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New sculpture a perfect fit

JJ Counihan, left, Tidy Towns committee member; with Barry Wrafter, sculptor; Gerry Murphy, committee member and Noel Crowley, Tidy Towns chairman, with the Sisters of Mercy sculpture at Arthur’s Row, Ennis. Photograph by Declan MonaghanTHE latest addition to the Ennis Sculpture Initiative was unveiled in the town this week. The work of art, sponsored by Ennis Tidy Towns, has fitted in so well to its new location that many passers-by weren’t even aware that it was a new addition to the town.

Noel Crowley, Ennis Tidy Towns chairman, said, “I’ve been standing here over the past couple of days and people have been passing and asking themselves, has it always been there? A lot of people think it has been here all along and that’s a great endorsement.”
The sculpture, by local artist Barry Wrafter, commemorates the arrival of the Sisters of Mercy to Ennis in 1854. It is situated in an archway in the lane between the Friary and Arthur’s Row, near the Temple Gate Hotel.
The piece, created from polished white marble, depicts two of the ‘Seven Works of Mercy’ performed by the Sisters.
Noel explained, “Two of the acts of the Sisters of Mercy were to clothe the naked and give drink to the thirsty. That can be seen in the sculpture, where the Sister of Mercy has wrapped the child with a warm garment and is pouring water into the bowl the girl holds in her hands.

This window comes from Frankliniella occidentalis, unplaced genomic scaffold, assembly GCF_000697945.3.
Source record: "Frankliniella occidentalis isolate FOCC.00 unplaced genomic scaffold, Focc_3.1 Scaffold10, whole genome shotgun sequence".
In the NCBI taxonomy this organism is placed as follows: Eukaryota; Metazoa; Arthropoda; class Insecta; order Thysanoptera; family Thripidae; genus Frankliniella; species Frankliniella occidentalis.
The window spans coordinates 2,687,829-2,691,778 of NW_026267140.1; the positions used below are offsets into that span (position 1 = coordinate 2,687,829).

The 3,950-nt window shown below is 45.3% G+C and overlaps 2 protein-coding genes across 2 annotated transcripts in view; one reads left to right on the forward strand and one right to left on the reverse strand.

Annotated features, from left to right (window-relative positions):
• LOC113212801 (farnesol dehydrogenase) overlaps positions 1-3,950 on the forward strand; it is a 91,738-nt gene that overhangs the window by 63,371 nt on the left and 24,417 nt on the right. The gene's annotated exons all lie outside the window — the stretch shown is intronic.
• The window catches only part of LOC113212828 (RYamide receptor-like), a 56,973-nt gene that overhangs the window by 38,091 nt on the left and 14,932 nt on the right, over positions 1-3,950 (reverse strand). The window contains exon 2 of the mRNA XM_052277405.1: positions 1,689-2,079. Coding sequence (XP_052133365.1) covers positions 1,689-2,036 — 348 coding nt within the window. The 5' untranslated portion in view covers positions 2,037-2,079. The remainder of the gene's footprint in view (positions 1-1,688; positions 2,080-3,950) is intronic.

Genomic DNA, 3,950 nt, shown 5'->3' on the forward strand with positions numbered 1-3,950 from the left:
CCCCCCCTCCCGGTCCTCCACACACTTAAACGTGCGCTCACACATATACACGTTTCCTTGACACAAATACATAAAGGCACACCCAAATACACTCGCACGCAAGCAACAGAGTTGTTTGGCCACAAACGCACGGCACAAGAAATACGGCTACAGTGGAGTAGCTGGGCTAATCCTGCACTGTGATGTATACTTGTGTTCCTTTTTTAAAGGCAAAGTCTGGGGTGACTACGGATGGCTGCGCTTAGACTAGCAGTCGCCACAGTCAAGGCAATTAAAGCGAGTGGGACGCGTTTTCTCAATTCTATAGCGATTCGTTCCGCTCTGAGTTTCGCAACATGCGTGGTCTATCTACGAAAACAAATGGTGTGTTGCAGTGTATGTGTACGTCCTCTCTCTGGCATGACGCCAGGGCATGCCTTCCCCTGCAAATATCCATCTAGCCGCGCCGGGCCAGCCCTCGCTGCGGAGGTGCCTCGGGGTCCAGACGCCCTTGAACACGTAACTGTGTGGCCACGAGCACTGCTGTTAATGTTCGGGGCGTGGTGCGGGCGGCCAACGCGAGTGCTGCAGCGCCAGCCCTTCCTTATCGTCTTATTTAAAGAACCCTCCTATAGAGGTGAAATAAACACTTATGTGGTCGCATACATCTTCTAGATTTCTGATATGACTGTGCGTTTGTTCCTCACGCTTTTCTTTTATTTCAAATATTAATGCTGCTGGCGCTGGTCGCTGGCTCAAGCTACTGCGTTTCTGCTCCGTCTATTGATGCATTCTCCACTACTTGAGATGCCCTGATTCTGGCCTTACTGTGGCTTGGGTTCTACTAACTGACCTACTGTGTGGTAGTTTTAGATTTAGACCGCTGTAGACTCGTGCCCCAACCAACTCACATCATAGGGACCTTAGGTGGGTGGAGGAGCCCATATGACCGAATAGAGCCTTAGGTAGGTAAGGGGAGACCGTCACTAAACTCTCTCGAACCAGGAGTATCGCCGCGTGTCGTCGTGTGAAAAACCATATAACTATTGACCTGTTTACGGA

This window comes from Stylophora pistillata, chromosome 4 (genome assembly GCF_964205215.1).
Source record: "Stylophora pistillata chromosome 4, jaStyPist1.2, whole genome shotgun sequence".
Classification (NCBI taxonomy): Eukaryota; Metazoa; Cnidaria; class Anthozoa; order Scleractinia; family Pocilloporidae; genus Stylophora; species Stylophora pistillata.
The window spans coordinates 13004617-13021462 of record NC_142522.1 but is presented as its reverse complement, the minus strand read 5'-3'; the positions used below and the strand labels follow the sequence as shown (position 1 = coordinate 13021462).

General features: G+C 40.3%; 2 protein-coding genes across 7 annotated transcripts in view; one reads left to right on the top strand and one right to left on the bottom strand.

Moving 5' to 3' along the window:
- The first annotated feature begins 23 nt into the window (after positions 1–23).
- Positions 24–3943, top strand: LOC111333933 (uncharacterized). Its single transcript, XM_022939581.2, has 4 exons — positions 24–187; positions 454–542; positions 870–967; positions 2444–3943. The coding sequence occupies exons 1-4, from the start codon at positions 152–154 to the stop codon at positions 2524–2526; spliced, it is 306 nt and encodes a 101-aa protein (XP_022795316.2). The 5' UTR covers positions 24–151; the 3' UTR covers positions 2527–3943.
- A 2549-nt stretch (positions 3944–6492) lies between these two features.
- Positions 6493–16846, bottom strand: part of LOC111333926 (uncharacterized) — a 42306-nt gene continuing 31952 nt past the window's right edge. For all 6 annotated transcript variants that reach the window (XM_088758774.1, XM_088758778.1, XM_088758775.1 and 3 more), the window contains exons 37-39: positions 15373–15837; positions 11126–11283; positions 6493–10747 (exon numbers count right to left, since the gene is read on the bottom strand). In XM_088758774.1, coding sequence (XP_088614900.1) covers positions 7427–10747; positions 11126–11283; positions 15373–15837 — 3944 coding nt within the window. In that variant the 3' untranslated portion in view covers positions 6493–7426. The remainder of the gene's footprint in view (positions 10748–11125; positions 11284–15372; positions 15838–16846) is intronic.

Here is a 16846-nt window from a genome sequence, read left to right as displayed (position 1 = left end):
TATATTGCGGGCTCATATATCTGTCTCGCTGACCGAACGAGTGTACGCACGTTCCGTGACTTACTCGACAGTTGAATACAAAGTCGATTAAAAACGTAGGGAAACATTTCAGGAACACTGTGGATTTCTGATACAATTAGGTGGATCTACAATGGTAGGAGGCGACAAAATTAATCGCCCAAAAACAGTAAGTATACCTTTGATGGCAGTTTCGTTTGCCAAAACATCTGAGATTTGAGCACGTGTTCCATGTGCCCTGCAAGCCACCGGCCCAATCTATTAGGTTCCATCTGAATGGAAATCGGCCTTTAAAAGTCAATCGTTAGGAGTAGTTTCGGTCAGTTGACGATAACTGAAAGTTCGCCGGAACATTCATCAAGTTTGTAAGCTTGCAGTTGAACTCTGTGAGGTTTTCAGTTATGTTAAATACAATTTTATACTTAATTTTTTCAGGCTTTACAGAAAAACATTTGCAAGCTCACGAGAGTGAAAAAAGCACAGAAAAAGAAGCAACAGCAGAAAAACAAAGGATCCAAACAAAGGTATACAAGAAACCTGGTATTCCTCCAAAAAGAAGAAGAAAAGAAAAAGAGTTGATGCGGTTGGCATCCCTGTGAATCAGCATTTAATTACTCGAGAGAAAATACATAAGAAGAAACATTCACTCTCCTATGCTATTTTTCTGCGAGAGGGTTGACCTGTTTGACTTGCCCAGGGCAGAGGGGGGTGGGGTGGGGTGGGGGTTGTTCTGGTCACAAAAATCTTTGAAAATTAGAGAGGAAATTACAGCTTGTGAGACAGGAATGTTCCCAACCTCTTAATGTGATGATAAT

“Ennis Tidy Towns have sponsored this particular piece and really it is in commemoration of Mother Catherine McAuley and the inspiration she gave by giving up her fortune to help the poor. The Sisters came to Ennis in 1854 to work with the poor here and I believe that sentiment is very appropriate at the moment. We badly need inspiration right now.”
He described the location as a “natural home” for the work of art. “It is a very historic area and of course the whole idea of the sculpture trail is that we have small, narrow streets here in Ennis and people would just come upon sculptures rather than be pointed towards them. These works definitely enhance the town.”
Mr Wrafter said the work proved to be a bit of a challenge for him, although he is delighted with the results.
“Because of the depth of the space where the sculpture was being placed, it was kind of difficult to figure out the dimensions but I used some visual tricks. I spent about four or five months working on it and I’m very happy with how it came out,” he said.
The Ennis Sculpture Initiative has installed numerous sculptures along the riverside in Ennis, as well as creating street furniture in the town centre. The sculpture trail takes many forms, depicting cultural, historical and sporting events as well as more abstract pieces.


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